One of my all-time favorite musicals is Vincente Minnelli’s “Meet Me in St. Louis,” starring Judy Garland. I never viewed it as a child as it only came to my attention after moving to the St. Louis area 15 years ago. The part that caught my eye was not the beautiful music or the talented cast, but rather it was the historical treatment of Halloween that kept me mesmerized. It makes one wish to have been a child during the early 1900s.
Today parents do everything but bubble-wrap their children as they prepare to trick or treat. Costumes are usually purchased and Disney scores high on costume choices. The youngest girls are princesses like Snow White, Cinderella, or Rapunzel. Older girls don costumes from the Descendants movies or Star Wars. Action heroes are the number one choice for boys – Spiderman, Batman, Superman, or Ironman. Costumes of all kinds come equipped with matching goodie bag, reflective tape, and flashlight. No matter the costume choice, one can bet that the selection has been scrutinized to make sure no one can possibly be culturally and/or politically uncomfortable. The community participates often by handing out “wholesome” snacks like raisins or granola bars, but thankfully most still favor candy to drop by the handfuls into the child’s bag. Parents are with their children every step of the way – warding off any dangers that might present itself during the trick or treat neighborhood adventure. More and more families skip the neighborhood door-to-door venture and have adopted “trunk” or treat or some other form of mass distribution of Halloween goodies. Compare the scenario just described to the Halloweens you enjoyed as a child. The fun is being systematically sucked out of Halloween! Don’t believe me? Just watch “Meet Me in St. Louis.”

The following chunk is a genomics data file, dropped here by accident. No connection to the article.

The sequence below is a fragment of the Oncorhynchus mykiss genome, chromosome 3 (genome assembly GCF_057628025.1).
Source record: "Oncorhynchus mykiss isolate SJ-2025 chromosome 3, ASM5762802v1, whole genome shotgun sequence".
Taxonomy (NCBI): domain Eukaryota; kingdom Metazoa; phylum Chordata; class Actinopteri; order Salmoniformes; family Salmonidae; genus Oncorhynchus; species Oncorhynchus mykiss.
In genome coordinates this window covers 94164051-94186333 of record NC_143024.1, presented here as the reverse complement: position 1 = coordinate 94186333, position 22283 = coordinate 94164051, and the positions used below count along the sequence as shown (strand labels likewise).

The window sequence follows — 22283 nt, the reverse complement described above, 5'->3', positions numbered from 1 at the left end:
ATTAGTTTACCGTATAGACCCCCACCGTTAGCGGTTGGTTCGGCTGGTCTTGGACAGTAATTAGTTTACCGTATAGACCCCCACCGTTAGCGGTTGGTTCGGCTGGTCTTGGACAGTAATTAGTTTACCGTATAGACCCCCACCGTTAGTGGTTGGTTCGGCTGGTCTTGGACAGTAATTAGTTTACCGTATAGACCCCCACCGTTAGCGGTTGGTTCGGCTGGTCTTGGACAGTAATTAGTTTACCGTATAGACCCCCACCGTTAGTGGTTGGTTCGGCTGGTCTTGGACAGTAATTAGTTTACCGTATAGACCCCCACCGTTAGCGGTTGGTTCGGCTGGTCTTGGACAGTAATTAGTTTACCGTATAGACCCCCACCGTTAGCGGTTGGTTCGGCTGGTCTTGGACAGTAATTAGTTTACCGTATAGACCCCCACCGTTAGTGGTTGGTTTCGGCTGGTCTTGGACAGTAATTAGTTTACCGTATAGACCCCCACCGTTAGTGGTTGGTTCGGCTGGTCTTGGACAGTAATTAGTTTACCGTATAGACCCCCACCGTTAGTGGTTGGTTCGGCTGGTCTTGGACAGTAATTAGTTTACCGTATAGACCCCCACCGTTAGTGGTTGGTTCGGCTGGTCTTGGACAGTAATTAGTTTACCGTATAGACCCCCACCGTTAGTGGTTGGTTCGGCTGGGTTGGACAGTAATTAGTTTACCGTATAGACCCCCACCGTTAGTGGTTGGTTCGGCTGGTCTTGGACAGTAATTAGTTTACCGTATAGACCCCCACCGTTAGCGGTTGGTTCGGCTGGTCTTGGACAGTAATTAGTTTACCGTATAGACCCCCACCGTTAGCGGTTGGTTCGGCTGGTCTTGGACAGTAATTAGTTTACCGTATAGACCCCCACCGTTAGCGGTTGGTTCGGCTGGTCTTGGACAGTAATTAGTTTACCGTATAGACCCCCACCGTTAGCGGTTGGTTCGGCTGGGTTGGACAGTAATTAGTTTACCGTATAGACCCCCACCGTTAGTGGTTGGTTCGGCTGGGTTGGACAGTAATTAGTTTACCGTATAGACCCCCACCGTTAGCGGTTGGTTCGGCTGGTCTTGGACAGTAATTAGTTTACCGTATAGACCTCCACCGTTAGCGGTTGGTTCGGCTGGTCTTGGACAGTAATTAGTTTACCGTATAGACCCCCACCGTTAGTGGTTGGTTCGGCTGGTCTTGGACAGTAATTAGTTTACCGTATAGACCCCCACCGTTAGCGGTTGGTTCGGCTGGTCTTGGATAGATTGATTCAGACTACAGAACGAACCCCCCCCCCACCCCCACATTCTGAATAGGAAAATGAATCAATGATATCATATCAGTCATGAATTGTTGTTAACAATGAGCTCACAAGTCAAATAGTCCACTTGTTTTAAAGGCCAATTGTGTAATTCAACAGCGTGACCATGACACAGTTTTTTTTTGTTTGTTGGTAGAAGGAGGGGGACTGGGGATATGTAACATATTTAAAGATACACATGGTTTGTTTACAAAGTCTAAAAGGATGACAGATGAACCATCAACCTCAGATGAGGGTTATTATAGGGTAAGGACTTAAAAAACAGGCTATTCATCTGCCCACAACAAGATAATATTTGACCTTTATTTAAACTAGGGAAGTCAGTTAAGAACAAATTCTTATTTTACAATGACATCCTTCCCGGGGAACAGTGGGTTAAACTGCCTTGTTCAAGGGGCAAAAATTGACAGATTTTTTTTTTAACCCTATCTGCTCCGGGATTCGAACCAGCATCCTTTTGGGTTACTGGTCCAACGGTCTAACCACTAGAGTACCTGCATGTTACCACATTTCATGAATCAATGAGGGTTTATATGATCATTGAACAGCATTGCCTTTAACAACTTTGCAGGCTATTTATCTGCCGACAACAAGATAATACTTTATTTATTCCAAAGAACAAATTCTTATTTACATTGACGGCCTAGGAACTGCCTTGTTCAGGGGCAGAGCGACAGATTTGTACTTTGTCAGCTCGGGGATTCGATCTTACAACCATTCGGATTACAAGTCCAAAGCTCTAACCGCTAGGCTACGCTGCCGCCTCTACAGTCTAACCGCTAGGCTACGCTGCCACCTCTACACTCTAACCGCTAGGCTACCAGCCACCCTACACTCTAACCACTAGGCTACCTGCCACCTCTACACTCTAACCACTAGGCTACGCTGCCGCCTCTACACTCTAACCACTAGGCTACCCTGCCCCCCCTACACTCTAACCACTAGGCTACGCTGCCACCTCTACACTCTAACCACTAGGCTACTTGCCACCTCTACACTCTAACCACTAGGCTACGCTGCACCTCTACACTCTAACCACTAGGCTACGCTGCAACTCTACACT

Apparently, parents in St. Louis in 1903 had their children dress as spirits/ghosts. Boys all seemed to dress as evil women, girls dressed as evil men. Parents gave their kids old broken bits of furniture to set a bon fire. The community joined in by leaving their odd wood pieces laid out for the kids to heap on the pile. The children did not go door-to-door seeking candy — these kids were seeking revenge. Parents made sure the children had sacks of flour with them to throw on any “evil-spirited” neighbors encountered as they crept up to the door. And where were the parents? At home. Not worried. Not spying. Just going about their day. Those kids had it made! Candy wasn’t even required because playing with fire and making mischief was fun enough.
It is safe to say those Halloween nights are far behind us. We will continue to check candy for razor blades and accompany children as they go door to door in their designer costumes with matching accessories. So, if you are in the mood for a spooky Halloween movie, try “Meet Me in St. Louis” instead of your typical slasher choice. It will frighten you to death see those little kids making such a big bon fire in costumes that were not fire-proof nor culturally acceptable by today’s standards. Warning: there is a scene where a child is spanked.
Happy Halloween from Pipkins. Stop by and meet us in St. Louis.